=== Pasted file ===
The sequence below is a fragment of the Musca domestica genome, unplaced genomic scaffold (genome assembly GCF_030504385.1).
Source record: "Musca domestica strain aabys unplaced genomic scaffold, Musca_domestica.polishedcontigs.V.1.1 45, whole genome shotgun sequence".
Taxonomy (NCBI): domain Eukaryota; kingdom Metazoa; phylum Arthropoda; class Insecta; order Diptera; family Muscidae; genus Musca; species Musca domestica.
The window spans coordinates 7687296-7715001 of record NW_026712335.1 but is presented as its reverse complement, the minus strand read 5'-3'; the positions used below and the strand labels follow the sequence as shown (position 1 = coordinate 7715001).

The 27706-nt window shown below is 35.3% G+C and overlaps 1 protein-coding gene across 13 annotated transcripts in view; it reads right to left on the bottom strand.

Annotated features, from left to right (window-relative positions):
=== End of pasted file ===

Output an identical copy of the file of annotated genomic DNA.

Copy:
The sequence below is a fragment of the Musca domestica genome, unplaced genomic scaffold (genome assembly GCF_030504385.1).
Source record: "Musca domestica strain aabys unplaced genomic scaffold, Musca_domestica.polishedcontigs.V.1.1 45, whole genome shotgun sequence".
Taxonomy (NCBI): domain Eukaryota; kingdom Metazoa; phylum Arthropoda; class Insecta; order Diptera; family Muscidae; genus Musca; species Musca domestica.
The window spans coordinates 7687296-7715001 of record NW_026712335.1 but is presented as its reverse complement, the minus strand read 5'-3'; the positions used below and the strand labels follow the sequence as shown (position 1 = coordinate 7715001).

The 27706-nt window shown below is 35.3% G+C and overlaps 1 protein-coding gene across 13 annotated transcripts in view; it reads right to left on the bottom strand.

Annotated features, from left to right (window-relative positions):